Glucose

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D-Glucose
Glucose chain structure.svg
D-glucose-chain-3D-balls.png
Glucose C6H12O6
Names
Preferred IUPAC name
D-glucose
Seestematic IUPAC name
(2R,3S,4R,5R)-2,3,4,5,6-Pentahydroxyhexanal
Ither names
Blood sugar
Dextrose
Corn sugar
D-Glucose
Grape sugar
Identifiers
3D model (JSmol)
3DMet B04623
Abbreviations Glc
1281604
ChEBI
ChEMBL
ChemSpider
EC Nummer 200-075-1
Gmelin Reference 83256
KEGG
MeSH Glucose
RTECS nummer LZ6600000
UNII
Properties
C6H12O6
Molar mass 180.16 g·mol−1
Appearance White pouder
Density 1.54 g/cm3
Meltin pynt α-D-glucose: 146 °C
β-D-glucose: 150 °C
91 g/100 mL
Thermochemistry
Speceefic heat capacity, C [1]
Staundart molar
entropy
So298
209.2 J K−1 mol−1
Std enthalpy o
formation
ΔfHo298
−1271 kJ/mol [2]
Std enthalpy o
combustion
ΔcHo298
−2805 kJ/mol
Hazards
NFPA 704
Flammability code 1: Must be pre-heatit afore igneetion can occur. Flash pynt ower 93 °C (200 °F). E.g., canola ileHealth code 0: Exposur unner fire condeetions would offer no hazard beyond that o ordinary combustible material. E.g., sodium chlorideReactivity code 0: Normally stable, even unner fire exposur condeetions, an is nae reactive wi watter. E.g., liquid nitrogenSpecial hazards (white): no codeNFPA 704 four-colored diamond
1
0
0
Except whaur itherwise notit, data are gien for materials in thair staundart state (at 25 °C [77 °F], 100 kPa).
YesY verify (whit is YesYN ?)
Infobox references

Glucose (/ˈɡlks/ or /-kz/; C6H12O6, an aa kent as D-glucose, dextrose, or grape succar) is a semple monosaccharide foond in plants. It is ane o the three dietary monosaccharides, alang wi fructose an galactose, that are absorbed directly intae the bluidstream durin digestion. An important carbohydrate in biology, cells uise it as the primary soorce o energy[3] an a metabolic intermediate. Glucose is ane o the main products o photosynthesis an fuels for cellular respiration. Glucose exists in several different molecular structures, but aw o thir structurs can be dividit intae twa faimilies o mirror-images (stereoisomers). Anly ane set o thir isomers exists in naitur, those derived frae the "richt-haundit furm" o glucose, denotit D-glucose. D-glucose is whiles referred tae as dextrose, altho the uise o this name is strangly discouraged. The term dextrose is derived frae dextrorotatory glucose.[4] This name is tharefore confusin when applee'd tae the enantiomer, which rotates licht in the opposite direction. Starch an cellulose are polymers derived frae the dehydration o D-glucose. The ither stereoisomer, cried L-glucose, is hairdly ever foond in naitur.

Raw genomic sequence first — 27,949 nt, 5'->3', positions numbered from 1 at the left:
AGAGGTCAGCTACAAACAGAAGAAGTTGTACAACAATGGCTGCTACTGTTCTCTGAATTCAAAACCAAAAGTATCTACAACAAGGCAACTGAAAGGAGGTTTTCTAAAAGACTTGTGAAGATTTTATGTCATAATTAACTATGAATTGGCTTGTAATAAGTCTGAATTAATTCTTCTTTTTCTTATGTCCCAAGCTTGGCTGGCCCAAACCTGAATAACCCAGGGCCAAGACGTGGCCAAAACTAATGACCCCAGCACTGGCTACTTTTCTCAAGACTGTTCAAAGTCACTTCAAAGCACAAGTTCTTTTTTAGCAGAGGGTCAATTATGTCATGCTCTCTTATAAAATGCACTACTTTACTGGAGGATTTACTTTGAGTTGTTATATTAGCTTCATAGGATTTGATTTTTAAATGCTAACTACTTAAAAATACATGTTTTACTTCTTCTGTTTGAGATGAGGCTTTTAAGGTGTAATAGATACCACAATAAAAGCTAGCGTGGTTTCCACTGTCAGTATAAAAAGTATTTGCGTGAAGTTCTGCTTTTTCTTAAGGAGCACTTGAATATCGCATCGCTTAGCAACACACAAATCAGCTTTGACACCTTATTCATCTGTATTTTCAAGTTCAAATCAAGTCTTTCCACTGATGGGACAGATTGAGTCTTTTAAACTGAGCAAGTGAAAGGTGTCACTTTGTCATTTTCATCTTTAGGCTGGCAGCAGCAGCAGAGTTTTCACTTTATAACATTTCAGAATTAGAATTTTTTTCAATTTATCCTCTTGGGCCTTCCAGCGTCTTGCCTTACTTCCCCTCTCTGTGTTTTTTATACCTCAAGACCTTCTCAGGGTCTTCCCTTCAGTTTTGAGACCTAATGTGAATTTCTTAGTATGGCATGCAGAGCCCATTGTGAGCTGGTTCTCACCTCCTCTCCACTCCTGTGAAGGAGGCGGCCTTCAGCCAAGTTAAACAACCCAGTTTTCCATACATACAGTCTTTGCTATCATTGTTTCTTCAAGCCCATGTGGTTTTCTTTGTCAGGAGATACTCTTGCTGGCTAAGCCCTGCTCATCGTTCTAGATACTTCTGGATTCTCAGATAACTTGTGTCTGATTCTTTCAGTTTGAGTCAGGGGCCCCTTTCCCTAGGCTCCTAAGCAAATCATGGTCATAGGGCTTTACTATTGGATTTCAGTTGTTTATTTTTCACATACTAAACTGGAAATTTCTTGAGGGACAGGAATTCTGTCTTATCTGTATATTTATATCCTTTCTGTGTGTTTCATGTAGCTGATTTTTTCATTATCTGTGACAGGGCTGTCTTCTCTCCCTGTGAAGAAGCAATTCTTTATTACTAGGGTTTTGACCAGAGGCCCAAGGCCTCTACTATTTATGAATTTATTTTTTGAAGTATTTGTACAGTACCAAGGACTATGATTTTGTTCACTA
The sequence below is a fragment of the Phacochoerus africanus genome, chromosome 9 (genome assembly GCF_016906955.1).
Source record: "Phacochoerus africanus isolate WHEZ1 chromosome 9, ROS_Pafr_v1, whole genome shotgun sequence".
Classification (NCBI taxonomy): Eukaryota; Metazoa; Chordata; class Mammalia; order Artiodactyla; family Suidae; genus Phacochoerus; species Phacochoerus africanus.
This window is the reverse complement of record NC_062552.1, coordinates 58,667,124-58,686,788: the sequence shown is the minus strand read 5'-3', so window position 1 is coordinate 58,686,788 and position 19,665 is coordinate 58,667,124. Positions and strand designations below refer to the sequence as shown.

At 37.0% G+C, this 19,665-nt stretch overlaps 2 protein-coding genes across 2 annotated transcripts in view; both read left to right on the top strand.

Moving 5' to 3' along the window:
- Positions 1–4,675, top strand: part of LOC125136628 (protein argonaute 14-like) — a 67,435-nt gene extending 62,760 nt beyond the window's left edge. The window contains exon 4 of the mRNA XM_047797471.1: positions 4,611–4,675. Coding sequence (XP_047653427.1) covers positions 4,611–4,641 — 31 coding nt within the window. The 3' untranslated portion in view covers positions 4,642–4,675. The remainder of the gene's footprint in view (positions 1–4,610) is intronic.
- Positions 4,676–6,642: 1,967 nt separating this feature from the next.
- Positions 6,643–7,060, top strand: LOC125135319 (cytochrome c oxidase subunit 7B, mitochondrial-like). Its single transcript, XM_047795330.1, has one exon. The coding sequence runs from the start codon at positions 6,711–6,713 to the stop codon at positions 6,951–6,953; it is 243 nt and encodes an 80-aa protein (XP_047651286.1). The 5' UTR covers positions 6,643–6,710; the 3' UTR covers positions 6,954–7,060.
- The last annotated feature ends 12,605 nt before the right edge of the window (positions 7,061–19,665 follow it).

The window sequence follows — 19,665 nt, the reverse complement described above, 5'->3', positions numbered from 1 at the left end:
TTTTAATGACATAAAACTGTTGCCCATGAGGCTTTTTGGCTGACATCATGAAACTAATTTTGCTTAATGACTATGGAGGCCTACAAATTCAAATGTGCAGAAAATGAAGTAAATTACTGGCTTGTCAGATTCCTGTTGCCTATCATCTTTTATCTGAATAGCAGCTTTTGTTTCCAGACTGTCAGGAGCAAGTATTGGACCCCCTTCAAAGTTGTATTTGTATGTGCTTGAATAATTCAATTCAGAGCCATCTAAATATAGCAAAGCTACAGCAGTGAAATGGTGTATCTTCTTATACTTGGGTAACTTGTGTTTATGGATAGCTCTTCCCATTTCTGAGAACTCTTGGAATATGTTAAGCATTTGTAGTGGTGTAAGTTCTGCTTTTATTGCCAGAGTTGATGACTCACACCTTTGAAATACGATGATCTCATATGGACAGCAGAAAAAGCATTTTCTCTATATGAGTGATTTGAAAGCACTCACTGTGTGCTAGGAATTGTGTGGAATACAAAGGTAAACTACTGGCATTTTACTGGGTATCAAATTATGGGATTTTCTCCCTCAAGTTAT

The name "glucose" comes frae the Greek wird glukus (γλυκύς), meanin "sweet". The suffix "-ose" denotes a succar.

References[eedit | eedit soorce]

  1. Boerio-Goates, Juliana (1991), "Heat-capacity measurements and thermodynamic functions of crystalline α-D-glucose at temperatures from 10K to 340K", J. Chem. Thermodynam., 23 (5): 403–9, doi:10.1016/S0021-9614(05)80128-4 .
  2. Ponomarev, V. V.; Migarskaya, L. B. (1960), "Heats of combustion of some amino-acids", Russ. J. Phys. Chem. (Engl. Transl.), 34: 1182–83 .
  3. Clark, D. (1999), Basic Neurochemistry: Molecular, Cellular and Medical Aspects, Lippincott, pp. 637–670  Unkent parameter |coauthors= ignored (help)
  4. "dextrose", Merriam-Webster Online Dictionary, retrieved 2009-09-02 .

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